#HelpingIsHealing

How to Recognize and Overcome Trauma

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Psychological trauma impacts many of us—it is estimated 70 percent of adults in the U.S. will experience some type of traumatic event in their lifetime, with 20 percent going on to develop post-traumatic stress disorder after the fact. 

Trauma is an emotional response to a negative event. The effects of trauma can be overwhelming and difficult to understand and move on from. Because trauma can be so hard to process, it’s often difficult to understand the full impact it has on our lives. Click here to read more…

Autistic Communication Differences & How to Adjust for Them

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It’s now clear to me that allistics communicate in a totally different way compared to how we autistic people do.  I saw a report about how autistics communicate well between themselves, and my first thought was, No shit, Sherlock.

I feel like an outsider in the neurotypical world because I process things in a different way; conversely you will feel the same in our world.  Our issue is we are not understood and are a minority.  We’re not without tact and grace, it’s just that we have a different internal “code” about what it means to communicate and relate. Click here to read more…

The Healing Power of Compassion

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Several years ago I made a conscious decision to grow. Not a garden full of tomatoes, or my bank account, or my hair. The focus has been on one very specific muscle, which really isn’t a muscle at all, but I like to think of it that way. Compassion. It’s right next to the heart muscle. Not really. But for argument’s sake, let’s say it is. I want to grow this in a big way. I want it to be so large I’ll have to give it a name and buy it a wardrobe. Click here to read more…

Groupthink: When One Mind Gets Lost in Many

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The group of college age boys and girls began to gather in a circle and chant, fists thumping towards the sky, “shots, shots, shots.” Over and over in a chorus. They circled the boy in the middle, a child no older than 18.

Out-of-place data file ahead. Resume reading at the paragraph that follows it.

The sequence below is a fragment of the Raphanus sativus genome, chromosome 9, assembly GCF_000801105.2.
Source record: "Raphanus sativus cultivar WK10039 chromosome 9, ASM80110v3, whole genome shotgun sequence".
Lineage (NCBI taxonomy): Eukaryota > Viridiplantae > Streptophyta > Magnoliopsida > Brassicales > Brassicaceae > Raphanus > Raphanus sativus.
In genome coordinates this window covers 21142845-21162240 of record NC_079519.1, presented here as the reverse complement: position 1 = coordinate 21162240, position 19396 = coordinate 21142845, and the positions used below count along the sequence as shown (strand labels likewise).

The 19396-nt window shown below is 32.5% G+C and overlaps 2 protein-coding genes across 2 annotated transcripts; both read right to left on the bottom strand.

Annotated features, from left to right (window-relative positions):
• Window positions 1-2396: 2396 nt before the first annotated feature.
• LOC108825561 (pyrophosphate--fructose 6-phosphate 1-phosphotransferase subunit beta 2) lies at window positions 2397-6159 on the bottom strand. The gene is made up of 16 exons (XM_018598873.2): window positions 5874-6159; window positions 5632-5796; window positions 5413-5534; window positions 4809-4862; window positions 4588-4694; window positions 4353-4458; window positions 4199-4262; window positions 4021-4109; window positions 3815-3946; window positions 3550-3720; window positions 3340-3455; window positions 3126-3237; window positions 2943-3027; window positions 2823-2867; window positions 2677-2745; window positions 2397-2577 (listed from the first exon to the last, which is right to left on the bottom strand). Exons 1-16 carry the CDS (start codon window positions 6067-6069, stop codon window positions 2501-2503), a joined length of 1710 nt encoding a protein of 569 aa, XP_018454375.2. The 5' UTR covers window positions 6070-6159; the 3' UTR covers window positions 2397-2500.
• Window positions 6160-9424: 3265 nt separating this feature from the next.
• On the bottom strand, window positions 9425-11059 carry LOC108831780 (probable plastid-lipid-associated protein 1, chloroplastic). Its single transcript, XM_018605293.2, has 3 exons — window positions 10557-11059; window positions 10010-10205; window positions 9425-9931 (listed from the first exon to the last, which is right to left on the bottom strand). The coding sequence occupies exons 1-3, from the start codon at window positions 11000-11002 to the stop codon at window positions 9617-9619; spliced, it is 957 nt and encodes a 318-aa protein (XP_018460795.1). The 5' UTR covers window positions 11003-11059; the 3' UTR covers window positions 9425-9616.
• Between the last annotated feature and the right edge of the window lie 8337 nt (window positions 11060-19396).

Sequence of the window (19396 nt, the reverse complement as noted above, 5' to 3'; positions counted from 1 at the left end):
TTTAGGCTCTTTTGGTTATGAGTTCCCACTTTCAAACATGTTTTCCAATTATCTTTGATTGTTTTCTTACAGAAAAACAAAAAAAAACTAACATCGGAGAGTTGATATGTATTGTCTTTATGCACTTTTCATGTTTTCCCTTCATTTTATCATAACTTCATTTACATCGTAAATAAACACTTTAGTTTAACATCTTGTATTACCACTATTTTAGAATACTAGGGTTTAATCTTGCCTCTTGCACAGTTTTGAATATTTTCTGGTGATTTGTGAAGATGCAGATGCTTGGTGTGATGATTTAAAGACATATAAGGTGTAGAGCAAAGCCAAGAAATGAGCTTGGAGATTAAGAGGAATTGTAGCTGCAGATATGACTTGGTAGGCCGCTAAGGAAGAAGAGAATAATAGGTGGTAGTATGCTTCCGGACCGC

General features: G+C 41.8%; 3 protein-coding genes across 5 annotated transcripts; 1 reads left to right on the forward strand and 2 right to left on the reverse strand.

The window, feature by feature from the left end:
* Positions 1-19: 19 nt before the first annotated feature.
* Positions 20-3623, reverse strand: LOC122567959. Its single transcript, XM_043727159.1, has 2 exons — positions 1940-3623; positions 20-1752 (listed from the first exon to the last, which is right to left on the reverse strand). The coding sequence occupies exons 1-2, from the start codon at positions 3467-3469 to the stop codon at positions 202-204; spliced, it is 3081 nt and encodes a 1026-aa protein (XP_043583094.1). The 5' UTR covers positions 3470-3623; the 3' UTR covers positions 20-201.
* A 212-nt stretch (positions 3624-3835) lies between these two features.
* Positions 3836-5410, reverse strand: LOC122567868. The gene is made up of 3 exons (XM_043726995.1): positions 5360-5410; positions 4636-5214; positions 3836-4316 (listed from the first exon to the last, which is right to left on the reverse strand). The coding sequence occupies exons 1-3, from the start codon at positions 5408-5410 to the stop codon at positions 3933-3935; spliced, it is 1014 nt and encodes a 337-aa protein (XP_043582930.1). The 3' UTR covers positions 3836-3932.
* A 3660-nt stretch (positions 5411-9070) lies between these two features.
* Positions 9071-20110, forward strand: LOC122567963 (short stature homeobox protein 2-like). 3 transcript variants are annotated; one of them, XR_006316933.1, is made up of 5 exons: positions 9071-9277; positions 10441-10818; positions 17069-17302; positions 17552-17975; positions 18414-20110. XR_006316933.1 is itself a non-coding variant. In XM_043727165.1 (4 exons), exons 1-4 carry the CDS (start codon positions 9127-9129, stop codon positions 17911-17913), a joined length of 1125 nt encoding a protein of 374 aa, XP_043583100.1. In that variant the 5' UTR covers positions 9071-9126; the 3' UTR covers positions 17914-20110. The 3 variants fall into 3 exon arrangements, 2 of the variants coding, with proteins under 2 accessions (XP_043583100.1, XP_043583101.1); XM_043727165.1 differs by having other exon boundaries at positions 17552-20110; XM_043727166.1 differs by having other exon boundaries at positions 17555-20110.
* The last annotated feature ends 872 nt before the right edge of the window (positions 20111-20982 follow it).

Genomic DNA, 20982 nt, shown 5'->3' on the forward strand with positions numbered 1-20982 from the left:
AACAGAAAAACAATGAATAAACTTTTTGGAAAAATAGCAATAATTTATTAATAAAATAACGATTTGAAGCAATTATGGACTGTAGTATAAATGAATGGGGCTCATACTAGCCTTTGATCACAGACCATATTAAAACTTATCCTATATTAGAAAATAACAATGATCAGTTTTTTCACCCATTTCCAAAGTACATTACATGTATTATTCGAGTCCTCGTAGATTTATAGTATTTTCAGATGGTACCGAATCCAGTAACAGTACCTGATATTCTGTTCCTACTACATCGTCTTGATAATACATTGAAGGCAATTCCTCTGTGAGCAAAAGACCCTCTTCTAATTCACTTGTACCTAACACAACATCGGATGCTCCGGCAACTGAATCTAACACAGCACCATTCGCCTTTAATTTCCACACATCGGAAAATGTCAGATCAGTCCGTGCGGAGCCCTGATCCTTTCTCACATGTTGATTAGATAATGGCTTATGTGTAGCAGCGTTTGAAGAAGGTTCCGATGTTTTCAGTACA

He stared at the row of shots in front of him, already wobbly from a night of partying. The chorus grew louder. He took all five shots, wincing between gulps. The room grew fuzzy and he wobbled out of the house and stumbled back to his dorm. The next morning, he was discovered dead in his room. He had aspirated on his own vomit. Click here to read more…

Five Ways to Cultivate Courage

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Courage is the savior that marches alongside us when fear shows up. It can inspire bursts of boldness that help us speak our minds, follow our hearts, and bare our souls to others. Without it, we can’t grow or thrive. 

Sometimes we get caught up in the mistaken notion that being courageous means overcoming fear. But courage isn’t looking past fear; it’s recognizing and even embracing it. Recently I’ve witnessed this seeming paradox in families affected by the unspeakable trauma of losing a child to a mass shooting. Click here to read more…

10 Things To Know If You Love Someone With PTSD

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Post-traumatic stress disorder is a mental health condition that can be triggered by experiencing or witnessing something traumatic. Many people think of PTSD as a disorder that only military veterans deal with, but it can also occur in reaction to other distressing events like sexual violence, a physical assault, childhood or domestic abuse, a robbery, the sudden death of a loved one, a terrorist attack or a natural disaster. Click here to read more…

How To Talk To A Child About Mental Illness

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Explaining mental illness to a child can be a bit challenging. Young children don’t understand depression or anxiety as adults do and it can be difficult to find the words to explain it to them. As a result, many parents opt not to bring up the issue reasoning that it’s better not to confuse or stress their kids. Click here to read more…

Compassion fatigue hits not only professional caregivers. Other people get it, too.

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My lifelong friend Vicki had finally hit the wall. For a long time, she’d tried to lighten the load of a friend who was facing a terminal illness. “As she got sicker, I tried to relieve every burden I could imagine,” Vicki, 61, who asked that her last name not be used for privacy reasons, told me recently. “I figured that compared to what this family was going through, no service I could offer would be too much for me.” Click here to read more…